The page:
Where Do Fire Trucks Get Gas?

Do you know where fire trucks get their fuel? Most people don’t, but it’s an exciting process. In this blog post, we will discuss how fire trucks obtain their fuel and their fuel types. We will also explore some of the advantages of natural gas as a fuel source for fire trucks.

Fire trucks require a significant amount of fuel to operate. They use a particular fuel type called diesel, made from petroleum. Diesel is similar to gasoline but has a higher energy density, meaning it contains more energy per gallon than gasoline.

Diesel is also less flammable than gasoline, which is essential because fire trucks carry a lot of fuel and must operate in high temperatures.

Natural gas is another fuel type that can be used for fire trucks. Natural gas is a cleaner-burning fuel than diesel or gasoline, producing fewer carbon dioxide emissions and other pollutants.

Furthermore, natural gas is less expensive than diesel or gasoline, which is crucial as fire departments often have a tight budget.

There are many benefits to using natural gas as a fuel source for fire trucks. However, some drawbacks must be overcome before they can be widely used. Natural gas is less widely available than diesel or gasoline, so fire departments may need to build new infrastructure to use it. Natural gas is also a less stable fuel than diesel or gasoline, making it more challenging to store and transport.

Despite the challenges, natural gas offers many benefits as a fuel source for fire trucks.


How Much Fuel Can a Fire Truck Hold?

The fuel a fire truck can hold depends on the type of fire truck. For example, a Type 4 fire truck must have a 750-gallon water tank containing 50 US gallons per minute of water transfer at 100 pounds per square inch, as set by the National Fire Protection Association (NFPA). Type 4 fire trucks are used for wildland fires and have a smaller pump than other fire trucks. They carry two people and typically have a smaller power plant than others. Type 1, 2, and 3 fire trucks carry more people and have larger pumps with higher-capacity power plants.

While they may have less water capacity than a Type 4, they can hold more water due to their larger size. Additionally, the size of the tank will vary depending on the manufacturer. Some manufacturers make bigger tanks than others. Therefore, when it comes to the amount of fuel a fire truck can hold, it depends on the type of fire truck and the manufacturer.

Where Is the Tank on a Fire Truck?

Fire trucks have multiple tanks that can hold thousands of gallons of water. The primary water tank, which typically holds 1,000 gallons (3,785 liters) of water, is inside the vehicle’s rear section. Aboveground drop tanks containing approximately 2,000 gallons of water also provide a ready supply.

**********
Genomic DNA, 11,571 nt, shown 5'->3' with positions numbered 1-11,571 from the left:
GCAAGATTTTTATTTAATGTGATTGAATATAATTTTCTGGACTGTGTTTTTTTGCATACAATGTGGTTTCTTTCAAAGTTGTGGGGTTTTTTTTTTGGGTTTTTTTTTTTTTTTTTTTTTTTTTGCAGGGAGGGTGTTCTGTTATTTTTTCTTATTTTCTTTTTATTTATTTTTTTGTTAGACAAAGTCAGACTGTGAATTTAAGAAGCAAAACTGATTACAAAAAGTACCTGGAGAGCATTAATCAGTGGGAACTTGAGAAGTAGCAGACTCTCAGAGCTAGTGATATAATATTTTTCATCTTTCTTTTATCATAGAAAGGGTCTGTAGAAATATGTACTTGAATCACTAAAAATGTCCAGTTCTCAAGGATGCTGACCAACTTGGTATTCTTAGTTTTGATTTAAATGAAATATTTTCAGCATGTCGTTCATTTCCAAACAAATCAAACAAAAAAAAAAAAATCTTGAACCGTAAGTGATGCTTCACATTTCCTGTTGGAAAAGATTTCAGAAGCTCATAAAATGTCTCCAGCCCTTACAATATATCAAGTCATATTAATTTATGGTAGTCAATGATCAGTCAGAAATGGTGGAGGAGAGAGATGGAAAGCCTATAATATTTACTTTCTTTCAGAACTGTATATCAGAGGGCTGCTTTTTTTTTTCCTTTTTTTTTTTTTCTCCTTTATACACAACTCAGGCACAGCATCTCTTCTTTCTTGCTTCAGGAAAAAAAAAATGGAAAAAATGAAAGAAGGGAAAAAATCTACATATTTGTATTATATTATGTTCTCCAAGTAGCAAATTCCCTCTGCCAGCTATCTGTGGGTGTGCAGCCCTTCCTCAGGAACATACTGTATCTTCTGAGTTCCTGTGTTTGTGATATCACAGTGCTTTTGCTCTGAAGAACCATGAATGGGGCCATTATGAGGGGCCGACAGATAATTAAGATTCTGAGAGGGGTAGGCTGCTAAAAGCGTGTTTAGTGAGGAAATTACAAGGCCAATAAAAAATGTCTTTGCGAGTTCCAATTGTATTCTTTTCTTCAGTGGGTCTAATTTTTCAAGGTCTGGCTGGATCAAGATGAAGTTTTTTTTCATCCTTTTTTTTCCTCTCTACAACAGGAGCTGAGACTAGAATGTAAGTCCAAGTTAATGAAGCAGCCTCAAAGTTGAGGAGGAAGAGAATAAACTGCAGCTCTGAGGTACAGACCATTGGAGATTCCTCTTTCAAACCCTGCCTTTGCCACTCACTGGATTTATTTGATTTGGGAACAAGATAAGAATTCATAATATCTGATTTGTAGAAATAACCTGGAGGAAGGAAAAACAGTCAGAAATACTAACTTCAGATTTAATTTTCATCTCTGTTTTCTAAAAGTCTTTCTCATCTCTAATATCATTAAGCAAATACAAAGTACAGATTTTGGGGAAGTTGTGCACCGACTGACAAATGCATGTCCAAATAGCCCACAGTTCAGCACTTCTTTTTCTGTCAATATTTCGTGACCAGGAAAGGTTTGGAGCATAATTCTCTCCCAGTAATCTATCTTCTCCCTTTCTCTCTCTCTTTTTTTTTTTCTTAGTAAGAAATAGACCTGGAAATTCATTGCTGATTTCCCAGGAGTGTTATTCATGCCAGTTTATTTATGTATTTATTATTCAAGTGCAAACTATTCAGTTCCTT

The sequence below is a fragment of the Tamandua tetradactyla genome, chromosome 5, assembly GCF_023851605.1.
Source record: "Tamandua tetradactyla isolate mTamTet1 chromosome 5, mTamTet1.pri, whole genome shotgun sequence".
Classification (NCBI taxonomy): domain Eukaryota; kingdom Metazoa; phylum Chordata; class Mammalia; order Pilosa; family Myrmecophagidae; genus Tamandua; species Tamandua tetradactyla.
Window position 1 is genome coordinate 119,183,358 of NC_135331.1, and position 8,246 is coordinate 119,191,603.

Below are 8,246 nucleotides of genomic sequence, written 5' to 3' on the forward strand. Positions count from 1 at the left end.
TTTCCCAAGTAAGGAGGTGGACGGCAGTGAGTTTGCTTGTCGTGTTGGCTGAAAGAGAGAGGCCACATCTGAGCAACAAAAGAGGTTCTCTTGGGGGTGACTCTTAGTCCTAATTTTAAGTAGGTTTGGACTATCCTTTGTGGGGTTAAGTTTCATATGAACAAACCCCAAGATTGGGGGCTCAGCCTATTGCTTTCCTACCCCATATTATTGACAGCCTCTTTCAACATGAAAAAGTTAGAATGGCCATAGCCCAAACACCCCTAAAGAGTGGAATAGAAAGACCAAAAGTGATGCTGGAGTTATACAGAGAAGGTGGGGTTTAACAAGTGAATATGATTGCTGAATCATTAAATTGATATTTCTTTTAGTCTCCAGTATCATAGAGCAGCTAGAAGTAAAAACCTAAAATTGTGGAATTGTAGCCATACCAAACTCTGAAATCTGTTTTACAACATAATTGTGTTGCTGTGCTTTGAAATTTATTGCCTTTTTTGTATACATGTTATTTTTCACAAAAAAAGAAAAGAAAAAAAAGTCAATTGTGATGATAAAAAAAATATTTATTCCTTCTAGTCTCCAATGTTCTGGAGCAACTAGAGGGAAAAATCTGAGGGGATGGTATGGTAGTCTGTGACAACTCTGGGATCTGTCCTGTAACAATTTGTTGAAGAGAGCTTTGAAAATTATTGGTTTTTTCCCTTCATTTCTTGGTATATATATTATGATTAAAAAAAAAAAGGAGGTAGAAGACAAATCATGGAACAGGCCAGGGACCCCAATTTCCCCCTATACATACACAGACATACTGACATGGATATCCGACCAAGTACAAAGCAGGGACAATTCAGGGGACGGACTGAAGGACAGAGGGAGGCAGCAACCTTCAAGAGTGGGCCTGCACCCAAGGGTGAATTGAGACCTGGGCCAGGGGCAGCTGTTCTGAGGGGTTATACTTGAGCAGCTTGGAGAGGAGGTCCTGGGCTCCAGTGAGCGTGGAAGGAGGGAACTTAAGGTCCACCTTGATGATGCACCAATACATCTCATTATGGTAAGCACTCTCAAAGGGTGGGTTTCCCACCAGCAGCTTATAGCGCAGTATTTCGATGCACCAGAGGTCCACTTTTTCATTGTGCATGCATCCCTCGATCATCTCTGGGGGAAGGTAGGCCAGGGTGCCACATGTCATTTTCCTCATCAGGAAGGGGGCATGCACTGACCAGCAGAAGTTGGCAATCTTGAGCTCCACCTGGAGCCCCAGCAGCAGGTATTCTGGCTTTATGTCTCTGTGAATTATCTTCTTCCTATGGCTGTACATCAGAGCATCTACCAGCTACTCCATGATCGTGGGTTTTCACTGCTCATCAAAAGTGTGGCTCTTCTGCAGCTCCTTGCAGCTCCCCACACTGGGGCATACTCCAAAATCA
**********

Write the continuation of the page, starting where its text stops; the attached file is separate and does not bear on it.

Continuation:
The location of the tank and pumps on a fire truck varies depending on the truck’s make and model. However, the design of all fire trucks allows firefighters to access the water they need quickly and efficiently when fighting fires.

How Much Does It Cost To Fuel a Fire Truck?

Fueling a fire truck varies based on diesel fuel prices, which fluctuate. The average cost for a gallon of diesel fuel in the Mount Morris Township (MI) area is $4.94. It costs officials an average of $300 to fill a fire truck with 60 gallons of diesel. Therefore, at current prices, it would cost approximately $298.40 to fill a fire truck with diesel fuel.


Fire trucks are essential in fighting fires and are designed to ensure easy access to the water needed for the task. While the cost of fueling a fire truck can vary based on fuel prices, it is a necessary expense to ensure that firefighters can respond to emergencies.

About the author, Laurence Perkins

Laurence Perkins is the passionate car enthusiast behind the blog My Auto Machine. With over a decade of experience in the automotive industry, Perkins has knowledge and experience with a wide range of car makes and models. His particular interests lie in performance and modification, and his blog covers these topics in-depth. In addition to his own blog, Perkins is a respected voice in the automotive community and writes for various automotive publications. His insights and opinions on cars are highly sought-after.